There is a solution: "street-cast" models are on the rise and are favoured by designers such as Mazhar because they can help to disrupt the conversation. "Unfortunately, the majority of model agencies tend to have mostly white models for men and women: it's shocking and it makes it difficult to work with them," says Mazhar, who works with casting director Eddy Martin on the task. "Luckily, however, when you street-cast, you can pick whoever you want. When we do our castings we look for all types of beautiful people, so it's a joy."

While racial diversity is important to him, Mazhar understands that, as a designer, fitting to a standardised body shape is easier: "When you are creating a collection, you don't have the time or money to create every style in every size," he says. "That's why I think the majority of designers stick to one sample size. However, there is space to include variation – some fabrics do stretch, you know."

Astrid Andersen is another London-based menswear designer known for a strong athletic aesthetic, and her models tend to be on the muscly side. They're also often shirtless or dressed in translucent fabrics or lace, a juxtaposition of strength and fragility that is a mark of Andersen's work.

"I definitely prefer a more athletic look," she says. "But we also have some boys who are not big but have a lot of attitude and, to me, this is the most important factor. I think it's interesting for the guys to tell a story rather than choosing a somewhat generic look and leaving all the storytelling to me." Andersen teams with Elgar Johnson, fashion director of GQ Style, on the casting for her shows, and they work to ensure the model make-up is diverse. "I can't imagine a life in one colour," she says. "That's not how my world looks, so to me it's natural to reflect that in the casting."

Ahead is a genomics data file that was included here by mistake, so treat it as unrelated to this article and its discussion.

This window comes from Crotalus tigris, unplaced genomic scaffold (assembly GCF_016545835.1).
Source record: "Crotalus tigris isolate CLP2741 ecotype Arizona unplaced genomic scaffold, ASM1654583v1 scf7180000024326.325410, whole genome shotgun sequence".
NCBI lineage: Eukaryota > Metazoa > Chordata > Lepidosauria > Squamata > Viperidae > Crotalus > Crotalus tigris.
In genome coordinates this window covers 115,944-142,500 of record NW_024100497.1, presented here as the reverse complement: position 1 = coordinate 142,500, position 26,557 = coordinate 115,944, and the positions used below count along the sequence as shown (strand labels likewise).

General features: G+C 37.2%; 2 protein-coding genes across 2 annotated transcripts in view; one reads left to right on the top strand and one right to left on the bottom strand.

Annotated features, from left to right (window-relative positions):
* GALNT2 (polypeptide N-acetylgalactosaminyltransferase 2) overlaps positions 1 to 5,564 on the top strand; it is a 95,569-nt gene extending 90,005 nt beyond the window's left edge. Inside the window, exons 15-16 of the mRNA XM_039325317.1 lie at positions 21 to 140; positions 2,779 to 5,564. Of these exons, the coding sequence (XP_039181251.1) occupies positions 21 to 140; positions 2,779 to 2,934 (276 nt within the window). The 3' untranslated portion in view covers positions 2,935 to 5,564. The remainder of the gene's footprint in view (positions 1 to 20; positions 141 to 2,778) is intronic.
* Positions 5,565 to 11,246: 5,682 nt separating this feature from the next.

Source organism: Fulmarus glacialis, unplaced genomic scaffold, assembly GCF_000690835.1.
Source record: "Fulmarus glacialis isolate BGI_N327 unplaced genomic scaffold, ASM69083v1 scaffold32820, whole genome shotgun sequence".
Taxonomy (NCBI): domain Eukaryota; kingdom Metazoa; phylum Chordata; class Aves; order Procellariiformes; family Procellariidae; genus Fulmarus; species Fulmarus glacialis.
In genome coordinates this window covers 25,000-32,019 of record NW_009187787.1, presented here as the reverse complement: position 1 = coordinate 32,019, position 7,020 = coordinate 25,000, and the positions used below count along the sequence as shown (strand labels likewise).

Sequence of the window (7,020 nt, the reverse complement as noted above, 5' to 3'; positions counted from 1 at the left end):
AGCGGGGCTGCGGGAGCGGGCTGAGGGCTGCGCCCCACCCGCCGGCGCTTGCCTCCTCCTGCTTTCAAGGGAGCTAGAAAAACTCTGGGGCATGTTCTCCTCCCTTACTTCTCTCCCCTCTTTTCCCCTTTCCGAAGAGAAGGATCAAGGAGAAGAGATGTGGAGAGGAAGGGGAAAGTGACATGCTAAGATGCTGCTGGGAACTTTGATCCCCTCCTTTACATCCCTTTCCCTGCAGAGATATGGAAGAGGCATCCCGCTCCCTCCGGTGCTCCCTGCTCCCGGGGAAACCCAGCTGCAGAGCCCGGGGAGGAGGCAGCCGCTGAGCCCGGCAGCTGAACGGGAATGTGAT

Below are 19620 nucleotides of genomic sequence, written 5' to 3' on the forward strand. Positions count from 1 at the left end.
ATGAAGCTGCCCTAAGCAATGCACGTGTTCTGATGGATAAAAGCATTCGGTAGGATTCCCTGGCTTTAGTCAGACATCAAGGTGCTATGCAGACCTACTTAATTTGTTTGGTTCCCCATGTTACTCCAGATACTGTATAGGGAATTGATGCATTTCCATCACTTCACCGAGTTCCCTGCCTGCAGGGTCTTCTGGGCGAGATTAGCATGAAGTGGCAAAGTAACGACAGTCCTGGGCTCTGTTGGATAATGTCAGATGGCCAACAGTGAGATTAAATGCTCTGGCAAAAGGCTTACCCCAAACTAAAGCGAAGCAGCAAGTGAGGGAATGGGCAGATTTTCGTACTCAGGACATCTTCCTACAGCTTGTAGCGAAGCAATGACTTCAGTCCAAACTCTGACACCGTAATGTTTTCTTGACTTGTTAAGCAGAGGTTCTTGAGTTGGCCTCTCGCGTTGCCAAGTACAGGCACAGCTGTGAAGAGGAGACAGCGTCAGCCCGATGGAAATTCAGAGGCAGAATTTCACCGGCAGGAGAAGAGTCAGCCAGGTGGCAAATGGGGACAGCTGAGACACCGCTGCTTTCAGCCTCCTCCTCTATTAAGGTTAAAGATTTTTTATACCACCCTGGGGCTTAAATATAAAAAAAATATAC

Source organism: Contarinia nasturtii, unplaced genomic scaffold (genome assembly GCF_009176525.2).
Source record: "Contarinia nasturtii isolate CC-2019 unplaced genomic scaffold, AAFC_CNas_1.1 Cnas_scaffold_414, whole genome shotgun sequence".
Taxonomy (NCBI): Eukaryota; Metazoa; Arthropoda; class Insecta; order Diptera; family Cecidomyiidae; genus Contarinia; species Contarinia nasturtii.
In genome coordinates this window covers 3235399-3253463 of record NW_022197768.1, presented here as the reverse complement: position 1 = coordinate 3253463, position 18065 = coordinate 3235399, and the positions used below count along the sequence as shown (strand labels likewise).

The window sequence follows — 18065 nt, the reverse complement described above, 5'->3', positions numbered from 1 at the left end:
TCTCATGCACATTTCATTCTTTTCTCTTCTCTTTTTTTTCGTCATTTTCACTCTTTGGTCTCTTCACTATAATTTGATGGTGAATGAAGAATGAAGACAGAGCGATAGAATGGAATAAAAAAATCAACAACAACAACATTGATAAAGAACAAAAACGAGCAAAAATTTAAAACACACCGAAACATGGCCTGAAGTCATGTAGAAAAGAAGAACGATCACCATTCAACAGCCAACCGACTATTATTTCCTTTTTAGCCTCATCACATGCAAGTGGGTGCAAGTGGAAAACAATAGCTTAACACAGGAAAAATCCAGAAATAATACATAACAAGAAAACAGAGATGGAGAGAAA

That idea accurately reflecting society is interesting, because in menswear it's not just the models on the catwalk who are more diverse; there are also many prominent non-white designers, buyers and editors - which perhaps means that representation jars less. In London, at least, the agenda is set by younger designers, whose ideas about how to dress may be matched by their social attitudes. "I believe that menswear is more diverse [than womenswear]," says Andersen. "But I think it's about the new generation of designers actively choosing to bring a different look to fashion. It's not about the gender [of the clothes]; it's more about the mindset."

To give them due credit, designers such as Paul Smith and Haider Ackermann take an approach to casting that is more than just tokenistic. But the fight to overcome antiquated views cannot be won on the catwalks alone: advertising campaigns and fashion magazines need to be representative, too, in order to reinforce new ideals. Younger brands don't have the financial clout to take out extensive advertising or woo (read, contractually oblige) celebrities into wearing their designs, so bigger brands must do more too. Not just because it's the right thing to do – "A child should grow up feeling like they can be accepted in life no matter what their ethnicity or colour of skin," Mazhar says – but because it makes good business sense in an increasingly international market. And making money is always in fashion.